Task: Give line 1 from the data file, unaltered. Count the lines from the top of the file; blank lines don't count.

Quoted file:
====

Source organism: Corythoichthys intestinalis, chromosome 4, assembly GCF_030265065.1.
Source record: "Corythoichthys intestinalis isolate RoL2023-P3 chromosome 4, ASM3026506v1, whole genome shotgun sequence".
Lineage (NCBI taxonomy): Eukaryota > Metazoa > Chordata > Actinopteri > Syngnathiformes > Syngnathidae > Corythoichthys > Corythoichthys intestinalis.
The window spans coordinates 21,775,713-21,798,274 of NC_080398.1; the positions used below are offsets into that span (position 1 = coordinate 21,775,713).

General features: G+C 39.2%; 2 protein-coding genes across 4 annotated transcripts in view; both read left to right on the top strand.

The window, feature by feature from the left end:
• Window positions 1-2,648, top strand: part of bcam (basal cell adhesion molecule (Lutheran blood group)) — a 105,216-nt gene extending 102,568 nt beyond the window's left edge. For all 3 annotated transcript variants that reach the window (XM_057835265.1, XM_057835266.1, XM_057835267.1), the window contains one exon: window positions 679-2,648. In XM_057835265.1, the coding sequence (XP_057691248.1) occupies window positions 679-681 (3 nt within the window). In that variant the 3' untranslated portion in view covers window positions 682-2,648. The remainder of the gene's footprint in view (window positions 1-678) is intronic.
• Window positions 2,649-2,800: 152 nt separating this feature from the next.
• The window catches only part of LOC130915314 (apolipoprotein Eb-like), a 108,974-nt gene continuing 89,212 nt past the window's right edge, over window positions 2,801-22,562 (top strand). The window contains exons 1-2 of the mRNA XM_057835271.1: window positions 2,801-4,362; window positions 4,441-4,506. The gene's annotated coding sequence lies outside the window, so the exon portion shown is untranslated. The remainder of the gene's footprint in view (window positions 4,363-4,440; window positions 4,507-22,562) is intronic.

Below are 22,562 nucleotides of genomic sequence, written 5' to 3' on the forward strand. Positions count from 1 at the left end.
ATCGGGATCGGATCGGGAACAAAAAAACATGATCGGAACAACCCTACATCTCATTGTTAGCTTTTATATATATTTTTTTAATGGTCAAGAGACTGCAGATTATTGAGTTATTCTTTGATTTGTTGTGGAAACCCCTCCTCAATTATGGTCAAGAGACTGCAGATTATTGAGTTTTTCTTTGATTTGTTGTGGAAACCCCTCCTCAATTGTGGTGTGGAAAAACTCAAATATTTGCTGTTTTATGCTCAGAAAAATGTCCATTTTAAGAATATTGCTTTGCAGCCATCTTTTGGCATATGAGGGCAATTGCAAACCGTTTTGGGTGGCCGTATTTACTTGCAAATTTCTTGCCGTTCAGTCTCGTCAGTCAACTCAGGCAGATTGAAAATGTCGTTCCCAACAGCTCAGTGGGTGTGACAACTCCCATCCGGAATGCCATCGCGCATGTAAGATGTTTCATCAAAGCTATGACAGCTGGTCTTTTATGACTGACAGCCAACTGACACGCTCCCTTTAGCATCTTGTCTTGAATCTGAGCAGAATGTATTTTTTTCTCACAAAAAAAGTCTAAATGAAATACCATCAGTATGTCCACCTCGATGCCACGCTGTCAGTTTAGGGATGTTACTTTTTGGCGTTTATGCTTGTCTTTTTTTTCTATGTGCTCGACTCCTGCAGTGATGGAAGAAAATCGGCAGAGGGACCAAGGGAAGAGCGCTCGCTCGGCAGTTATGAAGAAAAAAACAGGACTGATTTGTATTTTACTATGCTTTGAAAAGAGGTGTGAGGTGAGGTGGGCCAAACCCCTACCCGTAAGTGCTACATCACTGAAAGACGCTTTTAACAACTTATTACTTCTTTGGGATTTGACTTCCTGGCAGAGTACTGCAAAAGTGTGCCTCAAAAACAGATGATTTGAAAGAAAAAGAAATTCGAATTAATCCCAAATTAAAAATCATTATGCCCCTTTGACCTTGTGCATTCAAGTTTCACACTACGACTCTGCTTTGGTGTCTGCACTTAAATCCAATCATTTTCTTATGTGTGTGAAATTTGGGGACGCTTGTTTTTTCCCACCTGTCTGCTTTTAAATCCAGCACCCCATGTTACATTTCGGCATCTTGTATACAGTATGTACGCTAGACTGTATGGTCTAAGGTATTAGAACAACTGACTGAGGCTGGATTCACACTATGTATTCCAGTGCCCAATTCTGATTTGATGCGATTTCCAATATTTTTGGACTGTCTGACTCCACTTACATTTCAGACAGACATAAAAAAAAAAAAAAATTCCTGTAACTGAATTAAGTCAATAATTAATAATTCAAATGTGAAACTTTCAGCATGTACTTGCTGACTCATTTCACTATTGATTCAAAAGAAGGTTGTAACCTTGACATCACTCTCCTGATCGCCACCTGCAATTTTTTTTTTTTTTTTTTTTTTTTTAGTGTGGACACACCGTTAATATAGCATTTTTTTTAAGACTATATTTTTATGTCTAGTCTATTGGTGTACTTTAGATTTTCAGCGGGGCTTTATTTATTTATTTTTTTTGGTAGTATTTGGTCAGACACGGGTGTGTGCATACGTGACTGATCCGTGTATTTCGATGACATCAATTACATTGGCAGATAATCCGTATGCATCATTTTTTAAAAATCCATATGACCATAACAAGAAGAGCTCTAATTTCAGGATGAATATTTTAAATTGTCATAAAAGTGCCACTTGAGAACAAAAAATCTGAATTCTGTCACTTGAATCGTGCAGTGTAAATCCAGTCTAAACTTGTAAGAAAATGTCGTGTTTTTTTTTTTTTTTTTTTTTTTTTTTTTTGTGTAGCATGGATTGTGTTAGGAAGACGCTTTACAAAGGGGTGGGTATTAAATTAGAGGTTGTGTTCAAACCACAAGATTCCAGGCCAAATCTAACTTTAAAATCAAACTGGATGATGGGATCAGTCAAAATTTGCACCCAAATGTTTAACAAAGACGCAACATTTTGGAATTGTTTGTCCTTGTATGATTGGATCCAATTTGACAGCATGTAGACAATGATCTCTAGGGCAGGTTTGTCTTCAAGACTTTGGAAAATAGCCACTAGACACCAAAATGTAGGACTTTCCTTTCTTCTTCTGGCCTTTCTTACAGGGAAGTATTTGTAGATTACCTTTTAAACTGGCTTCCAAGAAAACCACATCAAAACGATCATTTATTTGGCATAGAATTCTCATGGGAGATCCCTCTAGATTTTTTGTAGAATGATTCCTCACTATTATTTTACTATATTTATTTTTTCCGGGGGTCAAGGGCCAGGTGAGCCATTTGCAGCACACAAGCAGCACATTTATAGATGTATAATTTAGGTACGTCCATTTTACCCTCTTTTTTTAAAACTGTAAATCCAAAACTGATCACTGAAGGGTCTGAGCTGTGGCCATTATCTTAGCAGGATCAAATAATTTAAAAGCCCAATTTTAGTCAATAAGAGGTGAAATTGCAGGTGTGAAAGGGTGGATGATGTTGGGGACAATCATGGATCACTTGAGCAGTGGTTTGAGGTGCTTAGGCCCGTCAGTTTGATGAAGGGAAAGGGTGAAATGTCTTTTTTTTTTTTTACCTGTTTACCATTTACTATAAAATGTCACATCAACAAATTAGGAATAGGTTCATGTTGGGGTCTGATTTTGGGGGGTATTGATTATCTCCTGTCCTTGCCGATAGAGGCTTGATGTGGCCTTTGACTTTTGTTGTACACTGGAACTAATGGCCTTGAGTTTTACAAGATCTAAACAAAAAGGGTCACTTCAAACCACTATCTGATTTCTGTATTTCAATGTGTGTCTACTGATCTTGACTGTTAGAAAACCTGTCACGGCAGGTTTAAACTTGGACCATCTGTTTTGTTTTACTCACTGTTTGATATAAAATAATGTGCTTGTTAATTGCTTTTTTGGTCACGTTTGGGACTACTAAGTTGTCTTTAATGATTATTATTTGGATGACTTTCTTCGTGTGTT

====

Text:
Source organism: Corythoichthys intestinalis, chromosome 4, assembly GCF_030265065.1.